The primary and quite often most overlooked cause for an inboard engine to overheat is a bad propeller. A bent chipped, or unbalanced propeller will cause the engine to work harder than usual, generating more heat and leading to overheating.
If, you need to change your propellors make sure to get ones that are the correct size, pitch, and style for your inboard. You can also have your propellers balanced, to help reduce vibration and engine wear.
If you are unsure about the condition of your propeller, get it checked by a qualified mechanic or propeller specialist.
If the water strainer is blocked, it will restrict water flow to the engine and cause it to overheat. The water strainer is located between the raw water intake and the seawater pump, and its purpose is to filter out debris before it reaches the pump.
Cleaning or replacing the water strainer is quite easy and can be done by a qualified mechanic. It is quite easy to have the strainer become blocked, so it is important to check it on a regular basis and clean it if necessary.
The thermostat is responsible for regulating water flow through the engine, and if it becomes stuck in the closed position, it will restrict water flow and cause the engine to overheat.
Replacing the thermostat is quite easy, all you will need is a new thermostat and gasket. The job can be done by a qualified mechanic, or you could do it yourself if you are feeling confident.
If you think that the thermostat is the cause of your overheating problem, it is important to have it replaced as soon as possible.
Old MS2 Transmission Engines
MS-2 transmission was used in older Volvo Penta inboards, and these engines are known to have overheating problems. The cause of the overheating is usually a cracked or worn-out water pump impeller.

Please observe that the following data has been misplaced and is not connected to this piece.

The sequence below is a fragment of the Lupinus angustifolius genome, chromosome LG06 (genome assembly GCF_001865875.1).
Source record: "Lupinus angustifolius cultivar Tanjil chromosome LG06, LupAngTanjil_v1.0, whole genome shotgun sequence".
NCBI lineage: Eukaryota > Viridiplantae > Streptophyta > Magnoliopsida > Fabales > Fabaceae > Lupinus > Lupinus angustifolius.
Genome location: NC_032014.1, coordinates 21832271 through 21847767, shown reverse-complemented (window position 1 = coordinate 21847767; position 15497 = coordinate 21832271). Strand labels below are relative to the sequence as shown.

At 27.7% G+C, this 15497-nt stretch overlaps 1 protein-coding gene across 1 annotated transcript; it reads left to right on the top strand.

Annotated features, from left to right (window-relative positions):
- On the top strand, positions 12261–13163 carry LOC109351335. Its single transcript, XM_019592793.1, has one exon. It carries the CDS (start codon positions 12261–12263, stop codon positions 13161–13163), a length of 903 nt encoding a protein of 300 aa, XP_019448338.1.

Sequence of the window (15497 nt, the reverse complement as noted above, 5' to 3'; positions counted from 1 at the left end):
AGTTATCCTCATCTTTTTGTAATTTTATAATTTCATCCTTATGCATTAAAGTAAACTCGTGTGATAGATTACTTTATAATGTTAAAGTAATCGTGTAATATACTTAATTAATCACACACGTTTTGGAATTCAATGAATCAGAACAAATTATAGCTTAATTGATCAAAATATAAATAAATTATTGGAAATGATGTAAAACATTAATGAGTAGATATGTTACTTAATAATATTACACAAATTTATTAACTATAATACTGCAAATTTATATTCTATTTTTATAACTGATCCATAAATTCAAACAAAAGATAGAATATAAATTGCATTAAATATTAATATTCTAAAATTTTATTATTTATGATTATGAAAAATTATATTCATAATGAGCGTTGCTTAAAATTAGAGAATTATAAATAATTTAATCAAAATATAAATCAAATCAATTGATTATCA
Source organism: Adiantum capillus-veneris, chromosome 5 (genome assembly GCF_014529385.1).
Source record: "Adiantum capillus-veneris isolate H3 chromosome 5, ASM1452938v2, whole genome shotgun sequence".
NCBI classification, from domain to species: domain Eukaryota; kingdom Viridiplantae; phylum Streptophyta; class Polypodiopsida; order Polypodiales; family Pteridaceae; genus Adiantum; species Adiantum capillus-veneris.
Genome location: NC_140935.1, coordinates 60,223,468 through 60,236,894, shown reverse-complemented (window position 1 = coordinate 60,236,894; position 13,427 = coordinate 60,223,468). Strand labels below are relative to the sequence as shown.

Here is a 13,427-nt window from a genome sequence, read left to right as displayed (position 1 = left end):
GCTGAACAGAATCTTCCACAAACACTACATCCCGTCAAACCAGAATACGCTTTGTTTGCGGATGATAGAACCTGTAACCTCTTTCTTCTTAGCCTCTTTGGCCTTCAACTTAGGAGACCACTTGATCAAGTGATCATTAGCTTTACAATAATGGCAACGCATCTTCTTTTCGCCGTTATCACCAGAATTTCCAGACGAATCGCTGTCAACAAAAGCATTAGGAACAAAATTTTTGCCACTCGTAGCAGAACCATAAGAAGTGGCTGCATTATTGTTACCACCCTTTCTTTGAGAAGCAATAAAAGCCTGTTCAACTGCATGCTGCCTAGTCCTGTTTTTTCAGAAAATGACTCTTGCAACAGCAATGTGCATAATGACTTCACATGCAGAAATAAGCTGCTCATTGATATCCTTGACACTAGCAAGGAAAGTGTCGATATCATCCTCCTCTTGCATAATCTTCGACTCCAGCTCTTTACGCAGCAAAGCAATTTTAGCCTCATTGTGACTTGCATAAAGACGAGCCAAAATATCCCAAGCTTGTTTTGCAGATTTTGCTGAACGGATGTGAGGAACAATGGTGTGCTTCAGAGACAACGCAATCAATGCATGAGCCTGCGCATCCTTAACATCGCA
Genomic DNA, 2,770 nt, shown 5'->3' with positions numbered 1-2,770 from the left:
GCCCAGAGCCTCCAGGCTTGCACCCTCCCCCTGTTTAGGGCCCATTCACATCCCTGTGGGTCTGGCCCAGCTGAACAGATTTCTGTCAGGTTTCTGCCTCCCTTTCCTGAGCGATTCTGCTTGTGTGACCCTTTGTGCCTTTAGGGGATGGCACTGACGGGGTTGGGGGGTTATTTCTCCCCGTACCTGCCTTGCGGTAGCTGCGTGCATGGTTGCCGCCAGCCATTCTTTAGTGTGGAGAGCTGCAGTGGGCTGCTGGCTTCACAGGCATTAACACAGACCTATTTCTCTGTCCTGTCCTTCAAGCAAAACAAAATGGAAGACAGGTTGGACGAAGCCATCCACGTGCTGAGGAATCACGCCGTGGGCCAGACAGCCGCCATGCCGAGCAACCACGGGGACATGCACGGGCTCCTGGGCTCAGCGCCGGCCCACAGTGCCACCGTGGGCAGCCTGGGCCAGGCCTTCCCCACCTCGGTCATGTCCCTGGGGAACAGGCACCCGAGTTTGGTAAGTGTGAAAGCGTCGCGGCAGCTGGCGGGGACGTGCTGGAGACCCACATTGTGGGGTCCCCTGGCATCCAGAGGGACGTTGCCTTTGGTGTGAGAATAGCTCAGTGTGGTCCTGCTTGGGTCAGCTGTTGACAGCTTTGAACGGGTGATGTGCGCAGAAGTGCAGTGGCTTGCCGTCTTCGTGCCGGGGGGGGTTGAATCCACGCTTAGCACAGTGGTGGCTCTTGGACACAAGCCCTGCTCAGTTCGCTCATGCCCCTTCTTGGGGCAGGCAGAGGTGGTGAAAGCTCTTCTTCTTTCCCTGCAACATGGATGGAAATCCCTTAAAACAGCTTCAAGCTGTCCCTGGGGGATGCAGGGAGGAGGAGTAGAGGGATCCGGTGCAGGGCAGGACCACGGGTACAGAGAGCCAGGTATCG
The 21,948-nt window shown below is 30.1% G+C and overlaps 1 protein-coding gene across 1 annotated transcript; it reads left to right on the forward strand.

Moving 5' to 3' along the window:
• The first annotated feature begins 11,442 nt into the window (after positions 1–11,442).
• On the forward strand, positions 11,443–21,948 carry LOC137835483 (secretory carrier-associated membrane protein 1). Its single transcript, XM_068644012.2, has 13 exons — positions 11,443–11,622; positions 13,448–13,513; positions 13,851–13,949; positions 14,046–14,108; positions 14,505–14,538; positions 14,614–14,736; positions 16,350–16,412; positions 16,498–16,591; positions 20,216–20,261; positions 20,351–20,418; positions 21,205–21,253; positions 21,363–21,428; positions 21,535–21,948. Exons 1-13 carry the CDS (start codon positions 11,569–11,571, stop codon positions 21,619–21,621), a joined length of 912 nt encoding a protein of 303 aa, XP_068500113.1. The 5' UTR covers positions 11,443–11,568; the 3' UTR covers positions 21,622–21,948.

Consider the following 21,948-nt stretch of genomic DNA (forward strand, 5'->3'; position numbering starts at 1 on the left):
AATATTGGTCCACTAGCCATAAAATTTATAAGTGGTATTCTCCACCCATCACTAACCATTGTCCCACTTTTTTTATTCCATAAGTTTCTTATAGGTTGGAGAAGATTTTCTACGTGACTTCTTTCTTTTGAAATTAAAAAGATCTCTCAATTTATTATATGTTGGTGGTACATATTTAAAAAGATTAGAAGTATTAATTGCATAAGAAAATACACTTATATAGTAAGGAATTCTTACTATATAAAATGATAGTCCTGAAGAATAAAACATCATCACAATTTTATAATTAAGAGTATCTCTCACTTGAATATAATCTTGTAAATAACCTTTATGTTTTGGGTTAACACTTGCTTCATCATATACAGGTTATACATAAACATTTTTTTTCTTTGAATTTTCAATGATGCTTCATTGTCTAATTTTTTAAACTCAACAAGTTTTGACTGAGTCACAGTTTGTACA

If you have an old MS2 engine, it is important to check the condition of the impeller on a regular basis. If it is damaged or worn out, it will need to be replaced.
It is also a good idea to have the engine checked by a qualified mechanic on a regular basis, to make sure that it is in good condition and there are no other potential problems.
False Over Heating Alarms
Some Volvo Penta inboards are equipped with an overheating alarm, which will sound if the engine gets too hot. However, these alarms can sometimes be triggered by other factors such as high ambient temperatures or a build-up of condensation in the engine room.
Keeping a handy infrared thermometer in the engine room can help you quickly check whether the alarm is sounding for a genuine reason or not. You can also check various sections of the engines and their respective temperatures with this instrument.
If you are unsure about the cause of your alarm, it is always best to err on the side of caution and have the engine checked by a qualified mechanic.
Volvo Penta engines are known for their reliability, but like all engines, they can sometimes have problems. Overheating is one of the most common issues, and there are a number of different things that can cause it.If your engine is overheating, the first thing you should check is the water pump impeller. If it is damaged or worn out, it will need to be replaced. Other potential causes of overheating include a blocked water strainer, a sticking thermostat, or an old MS-2 transmission engine. Make sure to go through the manuals before taking your engine to a mechanic.